The Ottawa Public Library will be stricter with people who openly display explicit content such as pornography on its computers, following public complaints it wasn't doing enough to protect patrons from seeing offensive material.

Library staff will ask people to shut down or turn off material that leads to a complaint, whether it's explicitly violent, overtly sexual or contains threatening language, a spokesperson for the library said Tuesday.

The current policy only has staff direct offending patrons to a more discreet area.

The public outcry followed a story published by CBC News about an Ottawa mother who said her two daughters saw a man watching explicit pornography at a public library branch.

Jennifer St. Pierre said it happened in a high-traffic area of the Greenboro Ottawa Public Library (OPL) branch in late July.

She was later told by the library that anyone can access online pornography in their libraries if the material they're viewing is legal and they're over 18, she said.

Modelled on other libraries

Coun. Tim Tierney, chair of the library board, said there was a significant public reaction to St. Pierre's story.

Tim Tierney Ottawa Public Library And Archives Canada

OPL board chair Tim Tierney said he directed the library to review its policy around people displaying explicit material on library computers. (CBC)

"I've asked the CEO of the library to look into this, look into making changes similar to Vancouver, Hamilton, Gatineau, Aurora, Calgary," Tierney told CBC News Tuesday.

The policy is aimed at balancing library's mandate to promote the right to access information and its function as a public space, according to a statement from the library.

No filtering, monitoring

OPL spokesperson Anna Basile said the library is changing its network access policy to include the phrase "refrain from displaying content that may be offensive to others in a public setting."

This is in addition to asking patrons to "respect the sensibilities of others," as per the old policy.

Enforcement will be based on complaints from patrons and reviewed by staff who can then address individuals who may be viewing offensive material, Basile said.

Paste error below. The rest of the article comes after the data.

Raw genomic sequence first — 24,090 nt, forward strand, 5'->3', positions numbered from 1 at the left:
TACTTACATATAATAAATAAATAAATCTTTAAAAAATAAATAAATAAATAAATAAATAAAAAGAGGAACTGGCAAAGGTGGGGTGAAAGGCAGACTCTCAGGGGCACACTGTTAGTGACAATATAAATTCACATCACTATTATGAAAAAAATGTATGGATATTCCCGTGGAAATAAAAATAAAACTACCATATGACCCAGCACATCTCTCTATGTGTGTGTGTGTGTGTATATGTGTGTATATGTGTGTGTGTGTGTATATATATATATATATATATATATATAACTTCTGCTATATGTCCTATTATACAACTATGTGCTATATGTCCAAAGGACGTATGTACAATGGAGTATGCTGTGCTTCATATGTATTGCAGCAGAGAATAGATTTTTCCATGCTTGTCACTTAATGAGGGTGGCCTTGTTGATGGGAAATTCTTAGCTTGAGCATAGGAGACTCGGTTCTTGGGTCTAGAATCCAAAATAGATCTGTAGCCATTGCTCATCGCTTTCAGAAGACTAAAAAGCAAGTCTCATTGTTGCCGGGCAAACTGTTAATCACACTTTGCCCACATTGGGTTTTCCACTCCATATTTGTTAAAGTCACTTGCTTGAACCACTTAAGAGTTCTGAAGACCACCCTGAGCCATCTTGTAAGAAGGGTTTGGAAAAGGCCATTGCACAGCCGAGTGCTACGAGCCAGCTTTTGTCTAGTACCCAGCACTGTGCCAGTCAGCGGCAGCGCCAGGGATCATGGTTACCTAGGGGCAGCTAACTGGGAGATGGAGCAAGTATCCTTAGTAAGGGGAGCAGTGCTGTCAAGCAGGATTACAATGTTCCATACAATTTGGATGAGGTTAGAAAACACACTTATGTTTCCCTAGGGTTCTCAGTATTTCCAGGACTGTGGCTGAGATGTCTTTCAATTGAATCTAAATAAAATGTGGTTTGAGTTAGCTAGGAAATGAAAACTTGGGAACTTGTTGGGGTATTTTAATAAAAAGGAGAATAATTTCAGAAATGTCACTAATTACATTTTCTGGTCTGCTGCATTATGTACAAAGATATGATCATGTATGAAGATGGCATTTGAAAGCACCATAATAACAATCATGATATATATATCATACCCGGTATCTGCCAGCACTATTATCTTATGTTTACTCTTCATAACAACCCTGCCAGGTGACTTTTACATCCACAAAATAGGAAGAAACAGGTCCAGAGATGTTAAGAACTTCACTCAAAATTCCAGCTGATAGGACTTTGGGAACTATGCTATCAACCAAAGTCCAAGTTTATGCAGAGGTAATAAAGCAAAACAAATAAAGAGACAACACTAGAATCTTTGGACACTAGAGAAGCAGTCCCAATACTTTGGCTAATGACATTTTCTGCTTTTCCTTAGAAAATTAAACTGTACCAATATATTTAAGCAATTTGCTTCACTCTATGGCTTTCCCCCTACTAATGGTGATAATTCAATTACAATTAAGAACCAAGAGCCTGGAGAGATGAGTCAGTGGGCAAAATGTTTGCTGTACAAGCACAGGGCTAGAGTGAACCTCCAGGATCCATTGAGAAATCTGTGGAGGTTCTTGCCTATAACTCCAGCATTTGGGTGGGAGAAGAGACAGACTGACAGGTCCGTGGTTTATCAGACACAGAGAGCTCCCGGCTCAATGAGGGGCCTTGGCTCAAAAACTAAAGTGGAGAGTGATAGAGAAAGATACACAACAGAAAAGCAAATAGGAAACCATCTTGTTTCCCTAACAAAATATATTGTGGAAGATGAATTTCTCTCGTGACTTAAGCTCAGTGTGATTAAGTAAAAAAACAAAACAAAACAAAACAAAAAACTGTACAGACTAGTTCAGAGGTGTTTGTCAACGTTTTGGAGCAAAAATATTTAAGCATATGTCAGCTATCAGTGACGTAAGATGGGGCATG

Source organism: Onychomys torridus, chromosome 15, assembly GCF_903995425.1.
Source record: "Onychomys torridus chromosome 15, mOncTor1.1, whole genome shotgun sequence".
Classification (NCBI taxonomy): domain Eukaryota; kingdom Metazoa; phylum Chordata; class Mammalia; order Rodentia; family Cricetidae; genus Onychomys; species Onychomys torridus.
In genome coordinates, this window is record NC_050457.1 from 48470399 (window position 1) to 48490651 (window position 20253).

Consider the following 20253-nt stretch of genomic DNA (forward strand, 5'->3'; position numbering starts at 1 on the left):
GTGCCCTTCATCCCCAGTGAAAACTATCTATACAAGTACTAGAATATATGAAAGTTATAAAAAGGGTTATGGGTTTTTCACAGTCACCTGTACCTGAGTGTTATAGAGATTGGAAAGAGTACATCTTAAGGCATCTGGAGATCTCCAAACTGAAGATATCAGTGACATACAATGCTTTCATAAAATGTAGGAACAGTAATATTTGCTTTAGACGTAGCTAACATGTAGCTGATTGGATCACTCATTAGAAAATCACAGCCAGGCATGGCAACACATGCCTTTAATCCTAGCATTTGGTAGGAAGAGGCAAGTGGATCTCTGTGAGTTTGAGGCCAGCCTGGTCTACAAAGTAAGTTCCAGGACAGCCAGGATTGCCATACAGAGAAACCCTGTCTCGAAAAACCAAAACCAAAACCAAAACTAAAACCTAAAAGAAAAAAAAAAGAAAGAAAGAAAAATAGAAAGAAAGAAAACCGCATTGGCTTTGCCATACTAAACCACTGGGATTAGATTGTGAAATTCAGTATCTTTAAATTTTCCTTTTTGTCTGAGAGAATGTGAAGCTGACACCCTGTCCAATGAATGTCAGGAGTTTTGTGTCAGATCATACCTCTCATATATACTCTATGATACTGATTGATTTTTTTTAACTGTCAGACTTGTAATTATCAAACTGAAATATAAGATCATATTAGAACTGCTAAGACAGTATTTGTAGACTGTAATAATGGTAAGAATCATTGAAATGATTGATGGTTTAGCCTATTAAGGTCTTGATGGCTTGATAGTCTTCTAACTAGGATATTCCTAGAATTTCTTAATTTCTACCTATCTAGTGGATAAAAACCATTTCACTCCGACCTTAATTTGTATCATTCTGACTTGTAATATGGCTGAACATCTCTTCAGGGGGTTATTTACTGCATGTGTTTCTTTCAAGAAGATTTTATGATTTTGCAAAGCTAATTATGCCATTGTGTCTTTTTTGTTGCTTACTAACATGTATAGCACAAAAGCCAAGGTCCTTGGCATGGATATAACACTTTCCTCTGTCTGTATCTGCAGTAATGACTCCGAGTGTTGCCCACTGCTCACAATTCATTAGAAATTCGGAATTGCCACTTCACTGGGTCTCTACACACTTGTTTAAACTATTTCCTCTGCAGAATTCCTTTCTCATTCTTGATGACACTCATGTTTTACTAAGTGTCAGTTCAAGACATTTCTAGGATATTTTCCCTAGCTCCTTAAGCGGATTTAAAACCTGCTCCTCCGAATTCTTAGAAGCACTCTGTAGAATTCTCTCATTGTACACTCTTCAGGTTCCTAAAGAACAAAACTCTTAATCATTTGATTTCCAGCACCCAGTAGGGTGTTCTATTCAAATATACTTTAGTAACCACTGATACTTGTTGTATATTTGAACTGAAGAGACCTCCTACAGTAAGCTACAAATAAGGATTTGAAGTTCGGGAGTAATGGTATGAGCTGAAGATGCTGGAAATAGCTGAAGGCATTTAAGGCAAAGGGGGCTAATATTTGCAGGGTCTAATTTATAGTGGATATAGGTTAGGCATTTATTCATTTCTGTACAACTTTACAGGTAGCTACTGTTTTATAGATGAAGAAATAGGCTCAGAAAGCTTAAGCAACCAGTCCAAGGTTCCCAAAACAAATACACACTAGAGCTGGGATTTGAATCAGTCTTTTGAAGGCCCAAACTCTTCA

"We will not monitor."

There will be no additional filters or firewalls blocking pornographic content, she said, though the library will continue to filter child pornography and some other sites based on security.

"Filters and blocking aren't proven to be effective," Basile said, adding they are only as effective as reports of offensive content.

'It's not really a solution'

St. Pierre said Tuesday she was happy her story led to changes, but the policy doesn't go far enough. Without a firewall, children and library staff can still be exposed to offensive material.

"It's just now going to be a matter of who's going to come across and see it," she said. "It's not really a solution to a problem because you're still going to have a child seeing something that is confusing and scary to them. It's just not right."

Jennifer St. Pierre

Jennifer St. Pierre said she's happy the library has changed its policy about watching porn and other offensive material in public, but that the changes don't go far enough. (CBC News)

OPL should be doing more to address the rights of children to have a safe, welcoming environment and perhaps consider some kind of designated space where people can watch adult material, St. Pierre said.

"They talk about so much rights for people to watch porn; what about the children's rights to not have to see that?" she said. 

She also said she doesn't understand how a firewall wouldn't be effective since the government and other workplaces use them.